It’s no surprise that kids are using technology at a pretty young age these days, and a key part of that is using it to communicate with friends and family. But most kids tend to use tablets or iPod Touches that don’t have phone numbers, so normal texting and video chats are a no-go (unless it’s with mommy’s phone, which isn’t always great for mommy). Sure you could use an app like FaceTime or Hangouts, but most of them don’t offer the kind of control that parents want, especially for really young kids. Facebook, however, has come up with a solution. It’s called Messenger Kids and yes, it’s basically a standalone child-friendly Messenger app with parental controls baked right in.
Before you balk at the idea of having to sign your kid up on Facebook, don’t worry you won’t have to. In fact, your kid doesn’t need a Facebook account at all in order to use Messenger Kids. You, however, do. That’s because it uses the parent’s Facebook account to set up the child’s Messenger Kids account.
Here’s how it works. When you download the Messenger Kids app, the first thing you’ll do is authorize it with your own Facebook account. This does not log you into the tablet — all it does is use your account to authenticate it. You then create a completely separate Messenger Kids account with your child’s first and last name. Again, this does not create a Facebook account for the child, and their name will not be publicly searchable. Oh, and don’t worry, Messenger Kids is also ad-free.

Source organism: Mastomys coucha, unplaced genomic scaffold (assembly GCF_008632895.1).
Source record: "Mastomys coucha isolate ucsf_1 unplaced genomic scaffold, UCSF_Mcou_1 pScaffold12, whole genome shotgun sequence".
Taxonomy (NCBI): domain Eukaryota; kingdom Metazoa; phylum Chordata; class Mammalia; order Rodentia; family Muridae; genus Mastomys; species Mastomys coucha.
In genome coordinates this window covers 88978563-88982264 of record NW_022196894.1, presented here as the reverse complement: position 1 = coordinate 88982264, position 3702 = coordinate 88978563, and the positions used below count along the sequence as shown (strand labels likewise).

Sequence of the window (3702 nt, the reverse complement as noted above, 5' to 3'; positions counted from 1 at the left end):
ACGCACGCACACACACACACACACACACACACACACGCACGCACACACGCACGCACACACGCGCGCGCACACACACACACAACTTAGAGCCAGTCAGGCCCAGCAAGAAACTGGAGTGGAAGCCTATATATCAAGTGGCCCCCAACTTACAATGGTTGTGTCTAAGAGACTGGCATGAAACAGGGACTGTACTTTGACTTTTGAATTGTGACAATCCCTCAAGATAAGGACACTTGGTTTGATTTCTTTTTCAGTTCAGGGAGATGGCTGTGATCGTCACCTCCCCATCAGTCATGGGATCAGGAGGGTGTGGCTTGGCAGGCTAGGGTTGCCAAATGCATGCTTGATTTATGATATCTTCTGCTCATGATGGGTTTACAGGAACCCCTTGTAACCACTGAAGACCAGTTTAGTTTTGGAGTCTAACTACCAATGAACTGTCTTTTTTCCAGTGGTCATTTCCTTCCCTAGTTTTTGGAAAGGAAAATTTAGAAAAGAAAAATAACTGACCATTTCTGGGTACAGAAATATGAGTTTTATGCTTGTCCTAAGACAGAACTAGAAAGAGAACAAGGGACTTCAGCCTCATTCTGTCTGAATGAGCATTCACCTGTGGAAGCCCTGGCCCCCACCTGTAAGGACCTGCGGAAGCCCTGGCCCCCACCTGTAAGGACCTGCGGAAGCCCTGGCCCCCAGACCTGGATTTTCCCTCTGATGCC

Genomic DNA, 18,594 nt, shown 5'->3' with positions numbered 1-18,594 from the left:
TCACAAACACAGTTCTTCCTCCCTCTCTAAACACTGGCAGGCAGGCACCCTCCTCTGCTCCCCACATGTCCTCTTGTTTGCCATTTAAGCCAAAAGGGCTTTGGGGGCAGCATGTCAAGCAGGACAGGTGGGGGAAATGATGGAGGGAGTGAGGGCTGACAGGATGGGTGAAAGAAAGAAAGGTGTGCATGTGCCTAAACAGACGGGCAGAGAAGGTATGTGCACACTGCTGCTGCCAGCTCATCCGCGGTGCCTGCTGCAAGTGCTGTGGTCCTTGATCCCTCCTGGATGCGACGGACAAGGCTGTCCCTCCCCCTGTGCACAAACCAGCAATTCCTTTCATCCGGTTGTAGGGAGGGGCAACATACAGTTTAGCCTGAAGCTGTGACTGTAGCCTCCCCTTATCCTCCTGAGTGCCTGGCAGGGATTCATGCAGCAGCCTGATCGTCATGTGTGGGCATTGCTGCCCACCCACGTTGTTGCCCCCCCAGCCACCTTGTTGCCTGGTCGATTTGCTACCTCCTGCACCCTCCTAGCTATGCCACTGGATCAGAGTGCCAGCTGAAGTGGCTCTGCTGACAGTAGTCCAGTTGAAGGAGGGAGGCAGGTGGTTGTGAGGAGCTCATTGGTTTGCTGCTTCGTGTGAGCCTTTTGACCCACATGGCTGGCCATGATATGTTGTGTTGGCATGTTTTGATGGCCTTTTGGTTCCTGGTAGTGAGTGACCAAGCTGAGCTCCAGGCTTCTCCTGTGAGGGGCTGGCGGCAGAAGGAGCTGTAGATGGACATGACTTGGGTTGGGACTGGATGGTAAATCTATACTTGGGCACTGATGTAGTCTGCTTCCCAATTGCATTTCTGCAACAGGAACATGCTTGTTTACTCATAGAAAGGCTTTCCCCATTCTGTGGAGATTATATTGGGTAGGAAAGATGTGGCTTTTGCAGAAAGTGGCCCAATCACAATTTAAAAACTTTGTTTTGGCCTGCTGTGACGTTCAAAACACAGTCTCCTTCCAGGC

So how is your kid supposed to make friends on Messenger Kids? Well, the only way they can do that is through you. The parents are the only people who can add contacts for their kids. And the only way they can do that is through Facebook. Adding adult family members like grandpa and grandma is easy, because they likely already have Facebook accounts. Adults can use the normal Messenger app to talk to the kids on Messenger Kids — it’s completely interoperable.
But let’s say your child wants to befriend other children, like his classmate Peggy, on Messenger Kids. What then? In this case, you have to already be Facebook friends with Peggy’s parents. If Peggy is already on Messenger Kids, you’ll see her name under her parent’s name and you can tap it to add her as a friend to your child. Peggy’s parents will then have to approve your contact request in order to add your child to Peggy’s friends list.
And, of course, parents can remove Messenger Kids contacts at any time from their own account, and the child cannot reinstate an account that have been removed. On top of that, Messenger Kids has report and block controls within the app itself, so kids can report and block people if they want. And, any time a child reports or blocks anyone, their parents will get a notification letting them know about it. Loren Cheng, a product manager at Facebook who led the Messenger Kids project, said that the company actually has a dedicated team at Facebook who looks at all the reports, and will proactively ban any account that is seen as harmful.